April 2011

Reflux or GERD?
When Heartburn Spells Trouble

Cartoon of an uncomfortable man covering his mouth.

Most of us get heartburn from time to time. It may come as a burning sensation in the chest, or a bitter taste in the back of the throat. Heartburn is one word people use to describe reflux. It happens when stomach contents come back upwards. Reflux is sometimes painless: You may have trouble swallowing or get a dry cough, perhaps some wheezing.

Occasional reflux episodes are normal. Like millions of Americans, you can manage reflux by avoiding foods that don’t agree with you—things that are fatty, spicy or acidic—or by eating smaller meals. If reflux occurs less than once a week, you can usually cope by making lifestyle changes or using over-the-counter medications.

“We all have a little reflux when we burp or belch,” says Dr. John Pandolfino of Northwestern University. But of the 20 million or more Americans with reflux, about 5% have significant episodes 2 or 3 times per day. When severe events occur this often, it’s not ordinary reflux. It may be gastroesophageal reflux disease (GERD). You may need prescription medications to control it.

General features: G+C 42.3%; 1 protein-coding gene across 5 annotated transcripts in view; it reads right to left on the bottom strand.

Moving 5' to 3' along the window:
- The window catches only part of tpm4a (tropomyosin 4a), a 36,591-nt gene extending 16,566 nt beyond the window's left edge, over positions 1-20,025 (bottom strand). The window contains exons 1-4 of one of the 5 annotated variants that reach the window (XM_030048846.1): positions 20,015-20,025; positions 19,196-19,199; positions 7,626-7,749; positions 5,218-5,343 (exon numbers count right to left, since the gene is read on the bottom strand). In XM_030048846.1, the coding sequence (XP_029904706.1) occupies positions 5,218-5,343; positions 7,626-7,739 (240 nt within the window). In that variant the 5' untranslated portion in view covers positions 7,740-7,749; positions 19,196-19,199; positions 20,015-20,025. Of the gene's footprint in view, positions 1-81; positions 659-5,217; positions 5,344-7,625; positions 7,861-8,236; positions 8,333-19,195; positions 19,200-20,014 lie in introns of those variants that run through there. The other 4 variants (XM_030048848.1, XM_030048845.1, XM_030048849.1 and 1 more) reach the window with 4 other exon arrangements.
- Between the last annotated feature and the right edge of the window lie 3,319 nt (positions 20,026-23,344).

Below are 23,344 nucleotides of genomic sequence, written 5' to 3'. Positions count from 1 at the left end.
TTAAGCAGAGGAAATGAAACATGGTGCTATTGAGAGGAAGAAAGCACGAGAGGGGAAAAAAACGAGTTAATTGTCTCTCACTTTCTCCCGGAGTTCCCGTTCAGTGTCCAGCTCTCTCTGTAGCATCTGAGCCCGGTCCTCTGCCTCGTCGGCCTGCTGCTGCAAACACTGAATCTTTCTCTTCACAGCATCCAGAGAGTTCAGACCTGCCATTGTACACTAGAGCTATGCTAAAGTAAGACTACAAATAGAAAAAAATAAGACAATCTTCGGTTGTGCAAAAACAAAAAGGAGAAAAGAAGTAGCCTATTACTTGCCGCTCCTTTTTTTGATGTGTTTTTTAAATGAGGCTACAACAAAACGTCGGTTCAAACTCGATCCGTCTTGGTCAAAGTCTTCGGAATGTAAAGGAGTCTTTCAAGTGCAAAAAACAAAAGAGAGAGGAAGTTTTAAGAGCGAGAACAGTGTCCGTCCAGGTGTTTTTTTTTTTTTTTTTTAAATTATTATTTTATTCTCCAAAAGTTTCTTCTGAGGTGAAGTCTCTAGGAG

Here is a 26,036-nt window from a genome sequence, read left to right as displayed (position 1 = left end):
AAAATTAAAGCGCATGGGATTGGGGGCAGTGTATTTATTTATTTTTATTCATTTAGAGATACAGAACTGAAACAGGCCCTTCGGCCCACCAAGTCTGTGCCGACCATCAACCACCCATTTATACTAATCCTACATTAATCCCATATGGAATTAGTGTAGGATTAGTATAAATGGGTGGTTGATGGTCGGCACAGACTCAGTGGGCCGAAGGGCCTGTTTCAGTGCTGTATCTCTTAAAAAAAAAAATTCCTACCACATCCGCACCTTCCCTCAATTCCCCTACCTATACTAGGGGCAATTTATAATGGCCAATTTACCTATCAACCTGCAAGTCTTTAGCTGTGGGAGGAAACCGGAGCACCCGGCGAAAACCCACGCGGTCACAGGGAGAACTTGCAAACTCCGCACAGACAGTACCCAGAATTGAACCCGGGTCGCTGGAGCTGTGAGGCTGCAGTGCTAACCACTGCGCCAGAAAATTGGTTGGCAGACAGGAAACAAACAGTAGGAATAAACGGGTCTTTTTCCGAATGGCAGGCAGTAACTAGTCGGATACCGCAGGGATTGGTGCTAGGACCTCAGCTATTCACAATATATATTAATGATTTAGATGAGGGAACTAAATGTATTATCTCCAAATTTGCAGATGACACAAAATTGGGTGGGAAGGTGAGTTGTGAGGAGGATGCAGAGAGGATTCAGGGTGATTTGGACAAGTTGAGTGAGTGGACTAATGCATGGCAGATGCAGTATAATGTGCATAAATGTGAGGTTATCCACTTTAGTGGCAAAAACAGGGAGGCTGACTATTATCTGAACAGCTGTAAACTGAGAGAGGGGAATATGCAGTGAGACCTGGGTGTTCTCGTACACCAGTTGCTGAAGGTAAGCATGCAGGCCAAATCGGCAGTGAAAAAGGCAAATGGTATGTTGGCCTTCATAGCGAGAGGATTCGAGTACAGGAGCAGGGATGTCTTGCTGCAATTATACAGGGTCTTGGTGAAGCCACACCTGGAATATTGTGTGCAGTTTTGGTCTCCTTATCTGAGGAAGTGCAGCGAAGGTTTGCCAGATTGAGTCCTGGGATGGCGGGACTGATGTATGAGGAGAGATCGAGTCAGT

GERD should be taken seriously. Stomach (gastric) contents contain acid needed to digest food. In reflux, these contents wash upward into the esophagus, a slender tube connecting the mouth and the stomach. Because the lining of the esophagus isn’t meant to touch gastric acid, the acid can irritate the lining of the esophagus and lead to bleeding and scarring. In adults, GERD can raise the risk of cancer of the esophagus. And if you have asthma, GERD can make it worse.

As for babies, reflux is common in healthy infants. Most babies outgrow reflux by 13 months, but if they don’t, they too may have GERD.

GERD can harm a child’s ability to feed and grow. It can also increase the risk for inhaling stomach contents into the lungs. This can be life-threatening.  

People of any age can have GERD. Available medications, whether over-the-counter or prescription, can make the acid in the esophagus less intense. But medications don’t prevent GERD. Surgery can be an option if symptoms are severe and medicine and lifestyle changes don’t seem to help.

Dr. Michael Raymond Ruggieri, Sr., of Temple University is researching the root causes of GERD. The problem isn’t that the stomach makes too much acid. In GERD, the special set of muscles between the esophagus and the stomach is weakened.   

“The stomach muscle fibers are not doing their job, and we’re trying to understand why they’re not,” says Dr. Ruggieri. His team is among the first to look at how nerves receive and send messages to these muscle fibers. Their goal is to develop drugs that prevent GERD altogether.

If you have reflux twice or more per week, talk to your health care provider. It’s best to start treatment early to prevent GERD from leading to more serious health problems.